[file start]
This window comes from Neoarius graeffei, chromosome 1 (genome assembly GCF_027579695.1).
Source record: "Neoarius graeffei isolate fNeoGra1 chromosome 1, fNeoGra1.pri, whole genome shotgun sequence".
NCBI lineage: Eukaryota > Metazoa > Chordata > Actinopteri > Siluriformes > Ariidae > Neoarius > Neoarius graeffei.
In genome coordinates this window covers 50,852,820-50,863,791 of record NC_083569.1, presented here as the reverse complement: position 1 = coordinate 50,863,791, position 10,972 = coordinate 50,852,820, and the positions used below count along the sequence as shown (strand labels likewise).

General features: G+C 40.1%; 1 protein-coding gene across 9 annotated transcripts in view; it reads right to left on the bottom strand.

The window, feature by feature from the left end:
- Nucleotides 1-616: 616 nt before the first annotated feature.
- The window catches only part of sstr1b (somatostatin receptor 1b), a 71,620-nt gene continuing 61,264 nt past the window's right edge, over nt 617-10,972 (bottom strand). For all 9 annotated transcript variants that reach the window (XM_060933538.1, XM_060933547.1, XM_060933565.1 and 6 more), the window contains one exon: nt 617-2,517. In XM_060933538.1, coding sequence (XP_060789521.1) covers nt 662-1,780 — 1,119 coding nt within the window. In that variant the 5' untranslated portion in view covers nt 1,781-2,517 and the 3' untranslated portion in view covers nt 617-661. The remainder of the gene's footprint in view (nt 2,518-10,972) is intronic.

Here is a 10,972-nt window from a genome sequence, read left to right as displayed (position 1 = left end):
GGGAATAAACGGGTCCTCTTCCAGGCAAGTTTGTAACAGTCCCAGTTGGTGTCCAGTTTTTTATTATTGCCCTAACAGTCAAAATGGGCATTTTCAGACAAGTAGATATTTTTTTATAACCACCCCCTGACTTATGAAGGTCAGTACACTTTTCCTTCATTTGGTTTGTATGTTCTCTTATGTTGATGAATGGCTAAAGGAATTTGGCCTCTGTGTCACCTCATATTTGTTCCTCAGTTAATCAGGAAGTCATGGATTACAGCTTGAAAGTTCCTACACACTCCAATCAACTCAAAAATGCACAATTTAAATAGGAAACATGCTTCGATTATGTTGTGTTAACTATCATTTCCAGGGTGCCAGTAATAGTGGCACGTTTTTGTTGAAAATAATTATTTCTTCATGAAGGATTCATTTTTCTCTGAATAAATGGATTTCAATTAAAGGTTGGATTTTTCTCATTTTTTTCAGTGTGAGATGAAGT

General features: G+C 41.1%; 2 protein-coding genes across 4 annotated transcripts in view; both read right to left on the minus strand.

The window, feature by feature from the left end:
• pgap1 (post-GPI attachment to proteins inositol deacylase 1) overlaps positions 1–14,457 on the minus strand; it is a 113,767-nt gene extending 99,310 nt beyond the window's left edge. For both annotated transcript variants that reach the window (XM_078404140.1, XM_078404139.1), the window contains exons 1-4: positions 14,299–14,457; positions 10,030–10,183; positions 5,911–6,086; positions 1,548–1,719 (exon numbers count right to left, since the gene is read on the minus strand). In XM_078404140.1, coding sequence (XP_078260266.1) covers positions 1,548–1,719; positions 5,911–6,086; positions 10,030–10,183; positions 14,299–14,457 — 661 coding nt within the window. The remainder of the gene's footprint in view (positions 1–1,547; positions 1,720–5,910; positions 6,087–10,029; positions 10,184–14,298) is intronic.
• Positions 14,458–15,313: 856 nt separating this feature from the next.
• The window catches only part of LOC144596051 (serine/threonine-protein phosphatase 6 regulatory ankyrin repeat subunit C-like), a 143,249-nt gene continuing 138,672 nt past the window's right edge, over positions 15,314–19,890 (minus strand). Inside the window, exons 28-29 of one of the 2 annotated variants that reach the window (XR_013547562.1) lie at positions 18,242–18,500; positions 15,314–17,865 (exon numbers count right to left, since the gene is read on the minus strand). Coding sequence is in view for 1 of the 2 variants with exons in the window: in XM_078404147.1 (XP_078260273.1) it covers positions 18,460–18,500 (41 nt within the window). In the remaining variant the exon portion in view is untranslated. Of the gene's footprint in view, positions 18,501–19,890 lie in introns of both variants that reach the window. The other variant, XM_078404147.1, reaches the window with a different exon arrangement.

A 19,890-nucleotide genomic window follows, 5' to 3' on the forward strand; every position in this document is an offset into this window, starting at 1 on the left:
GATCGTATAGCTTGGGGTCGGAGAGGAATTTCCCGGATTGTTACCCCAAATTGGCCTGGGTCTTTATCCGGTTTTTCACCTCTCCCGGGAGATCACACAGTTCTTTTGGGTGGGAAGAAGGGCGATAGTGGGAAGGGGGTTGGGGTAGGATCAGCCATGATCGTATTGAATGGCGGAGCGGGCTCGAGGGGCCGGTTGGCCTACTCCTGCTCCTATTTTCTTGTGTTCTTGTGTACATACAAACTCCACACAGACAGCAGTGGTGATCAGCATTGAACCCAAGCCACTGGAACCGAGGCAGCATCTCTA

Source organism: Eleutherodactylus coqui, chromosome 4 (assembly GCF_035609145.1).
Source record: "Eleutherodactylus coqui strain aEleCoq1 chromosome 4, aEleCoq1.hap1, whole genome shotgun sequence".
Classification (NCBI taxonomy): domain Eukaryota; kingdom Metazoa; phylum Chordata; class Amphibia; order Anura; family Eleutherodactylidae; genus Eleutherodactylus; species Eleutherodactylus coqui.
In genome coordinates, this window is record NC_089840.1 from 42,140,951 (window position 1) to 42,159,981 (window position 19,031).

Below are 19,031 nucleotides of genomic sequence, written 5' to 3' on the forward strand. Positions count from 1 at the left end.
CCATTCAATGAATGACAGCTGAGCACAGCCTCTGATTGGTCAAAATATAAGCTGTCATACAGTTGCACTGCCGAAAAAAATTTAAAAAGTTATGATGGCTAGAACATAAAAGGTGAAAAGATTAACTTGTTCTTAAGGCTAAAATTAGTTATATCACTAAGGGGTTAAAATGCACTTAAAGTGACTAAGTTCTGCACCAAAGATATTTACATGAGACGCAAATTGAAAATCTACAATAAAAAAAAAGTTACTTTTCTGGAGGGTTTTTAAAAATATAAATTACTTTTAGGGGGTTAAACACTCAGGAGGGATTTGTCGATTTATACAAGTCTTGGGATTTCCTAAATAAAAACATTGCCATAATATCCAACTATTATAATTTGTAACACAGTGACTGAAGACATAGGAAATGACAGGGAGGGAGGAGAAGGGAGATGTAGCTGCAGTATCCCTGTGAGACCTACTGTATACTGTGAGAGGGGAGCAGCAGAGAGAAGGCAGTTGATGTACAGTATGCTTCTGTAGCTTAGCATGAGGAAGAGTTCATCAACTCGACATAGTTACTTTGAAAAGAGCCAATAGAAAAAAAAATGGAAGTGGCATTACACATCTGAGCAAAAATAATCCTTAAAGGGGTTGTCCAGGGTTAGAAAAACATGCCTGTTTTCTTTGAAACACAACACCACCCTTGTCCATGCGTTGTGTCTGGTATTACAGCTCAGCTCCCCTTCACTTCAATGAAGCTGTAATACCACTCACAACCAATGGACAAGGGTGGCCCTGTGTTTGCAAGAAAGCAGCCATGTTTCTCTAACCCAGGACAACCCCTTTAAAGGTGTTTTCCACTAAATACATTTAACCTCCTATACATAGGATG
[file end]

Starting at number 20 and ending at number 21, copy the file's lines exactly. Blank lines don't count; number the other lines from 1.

Classification (NCBI taxonomy): domain Eukaryota; kingdom Metazoa; phylum Chordata; class Amphibia; order Anura; family Eleutherodactylidae; genus Eleutherodactylus; species Eleutherodactylus coqui.
In genome coordinates, this window is record NC_089840.1 from 42,140,951 (window position 1) to 42,159,981 (window position 19,031).